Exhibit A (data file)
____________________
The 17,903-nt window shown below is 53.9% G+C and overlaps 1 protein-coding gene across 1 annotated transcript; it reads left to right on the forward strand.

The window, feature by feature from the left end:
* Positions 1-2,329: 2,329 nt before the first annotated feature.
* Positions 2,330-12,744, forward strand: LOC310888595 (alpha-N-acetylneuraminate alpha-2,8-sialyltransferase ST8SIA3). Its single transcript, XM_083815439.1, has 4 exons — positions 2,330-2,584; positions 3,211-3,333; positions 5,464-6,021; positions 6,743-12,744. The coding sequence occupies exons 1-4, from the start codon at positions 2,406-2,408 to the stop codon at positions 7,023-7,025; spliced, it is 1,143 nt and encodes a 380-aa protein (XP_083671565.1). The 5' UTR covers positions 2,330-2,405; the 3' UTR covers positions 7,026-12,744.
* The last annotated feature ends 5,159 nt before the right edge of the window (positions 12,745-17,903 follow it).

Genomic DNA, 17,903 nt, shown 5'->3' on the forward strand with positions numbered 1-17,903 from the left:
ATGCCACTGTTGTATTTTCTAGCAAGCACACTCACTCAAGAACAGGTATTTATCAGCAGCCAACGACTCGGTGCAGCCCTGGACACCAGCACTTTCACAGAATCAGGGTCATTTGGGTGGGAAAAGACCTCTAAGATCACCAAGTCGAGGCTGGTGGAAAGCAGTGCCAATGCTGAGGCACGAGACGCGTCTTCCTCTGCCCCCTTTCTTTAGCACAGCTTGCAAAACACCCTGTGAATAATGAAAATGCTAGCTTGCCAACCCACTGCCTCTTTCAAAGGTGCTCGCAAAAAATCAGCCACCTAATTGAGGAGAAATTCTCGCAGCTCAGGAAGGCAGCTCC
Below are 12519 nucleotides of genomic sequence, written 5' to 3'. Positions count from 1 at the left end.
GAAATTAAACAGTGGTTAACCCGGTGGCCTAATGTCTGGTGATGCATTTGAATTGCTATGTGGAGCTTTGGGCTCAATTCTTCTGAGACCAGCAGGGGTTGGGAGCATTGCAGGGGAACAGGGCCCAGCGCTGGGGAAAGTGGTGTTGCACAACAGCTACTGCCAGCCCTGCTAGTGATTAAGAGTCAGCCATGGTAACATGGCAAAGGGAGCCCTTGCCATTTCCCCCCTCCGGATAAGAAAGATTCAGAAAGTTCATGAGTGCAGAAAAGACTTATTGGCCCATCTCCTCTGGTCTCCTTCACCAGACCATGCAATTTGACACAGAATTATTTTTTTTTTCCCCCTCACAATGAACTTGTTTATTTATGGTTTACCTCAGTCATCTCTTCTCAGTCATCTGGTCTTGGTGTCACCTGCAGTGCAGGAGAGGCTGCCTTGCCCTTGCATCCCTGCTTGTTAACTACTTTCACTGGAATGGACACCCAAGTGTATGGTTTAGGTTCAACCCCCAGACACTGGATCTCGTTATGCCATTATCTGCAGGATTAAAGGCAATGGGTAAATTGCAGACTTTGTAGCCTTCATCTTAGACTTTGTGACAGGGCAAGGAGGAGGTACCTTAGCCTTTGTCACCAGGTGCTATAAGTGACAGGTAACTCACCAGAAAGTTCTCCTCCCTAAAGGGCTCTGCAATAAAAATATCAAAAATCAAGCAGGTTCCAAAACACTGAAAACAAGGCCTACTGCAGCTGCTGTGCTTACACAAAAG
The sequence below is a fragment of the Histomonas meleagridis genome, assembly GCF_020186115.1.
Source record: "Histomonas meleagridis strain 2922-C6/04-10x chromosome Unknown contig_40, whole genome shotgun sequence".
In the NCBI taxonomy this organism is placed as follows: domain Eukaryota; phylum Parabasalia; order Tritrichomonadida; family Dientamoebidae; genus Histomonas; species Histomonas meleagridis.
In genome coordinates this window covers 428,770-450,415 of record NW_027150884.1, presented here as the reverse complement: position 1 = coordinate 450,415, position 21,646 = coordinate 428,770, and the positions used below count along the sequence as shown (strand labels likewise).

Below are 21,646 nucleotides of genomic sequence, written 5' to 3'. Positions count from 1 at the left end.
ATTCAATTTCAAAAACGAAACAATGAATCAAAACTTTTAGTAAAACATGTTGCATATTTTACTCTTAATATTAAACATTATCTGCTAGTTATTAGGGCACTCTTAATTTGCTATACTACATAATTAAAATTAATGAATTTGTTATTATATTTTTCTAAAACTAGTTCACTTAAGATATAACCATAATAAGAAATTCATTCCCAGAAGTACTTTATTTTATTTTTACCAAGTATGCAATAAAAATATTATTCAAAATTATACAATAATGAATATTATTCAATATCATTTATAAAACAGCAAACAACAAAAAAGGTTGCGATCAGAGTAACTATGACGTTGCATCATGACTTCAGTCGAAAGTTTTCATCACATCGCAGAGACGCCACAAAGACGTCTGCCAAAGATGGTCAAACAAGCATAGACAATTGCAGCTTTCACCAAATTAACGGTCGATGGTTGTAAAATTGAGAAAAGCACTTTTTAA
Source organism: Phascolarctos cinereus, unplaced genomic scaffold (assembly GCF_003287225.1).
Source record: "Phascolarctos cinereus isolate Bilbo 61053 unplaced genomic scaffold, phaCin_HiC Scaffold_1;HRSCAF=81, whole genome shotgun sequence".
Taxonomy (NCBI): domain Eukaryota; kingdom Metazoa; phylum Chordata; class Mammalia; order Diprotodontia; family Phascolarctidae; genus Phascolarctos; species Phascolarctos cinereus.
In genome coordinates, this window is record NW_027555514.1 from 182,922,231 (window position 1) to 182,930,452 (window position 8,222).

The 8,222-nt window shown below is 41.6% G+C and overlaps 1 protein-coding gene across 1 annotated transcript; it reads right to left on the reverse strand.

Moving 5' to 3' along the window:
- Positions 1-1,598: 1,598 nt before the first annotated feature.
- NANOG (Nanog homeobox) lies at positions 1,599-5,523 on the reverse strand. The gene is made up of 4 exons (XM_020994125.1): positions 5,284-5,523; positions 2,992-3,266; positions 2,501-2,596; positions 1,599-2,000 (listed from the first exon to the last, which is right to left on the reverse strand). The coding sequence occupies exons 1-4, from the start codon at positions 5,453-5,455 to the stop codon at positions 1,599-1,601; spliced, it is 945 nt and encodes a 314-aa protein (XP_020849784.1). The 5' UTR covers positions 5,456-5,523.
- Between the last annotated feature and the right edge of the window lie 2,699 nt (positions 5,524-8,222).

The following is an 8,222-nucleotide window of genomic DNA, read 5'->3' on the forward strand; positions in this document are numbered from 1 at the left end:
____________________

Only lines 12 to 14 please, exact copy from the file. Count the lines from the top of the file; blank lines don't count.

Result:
In the NCBI taxonomy this organism is placed as follows: domain Eukaryota; phylum Parabasalia; order Tritrichomonadida; family Dientamoebidae; genus Histomonas; species Histomonas meleagridis.
In genome coordinates this window covers 428,770-450,415 of record NW_027150884.1, presented here as the reverse complement: position 1 = coordinate 450,415, position 21,646 = coordinate 428,770, and the positions used below count along the sequence as shown (strand labels likewise).

Below are 21,646 nucleotides of genomic sequence, written 5' to 3'. Positions count from 1 at the left end.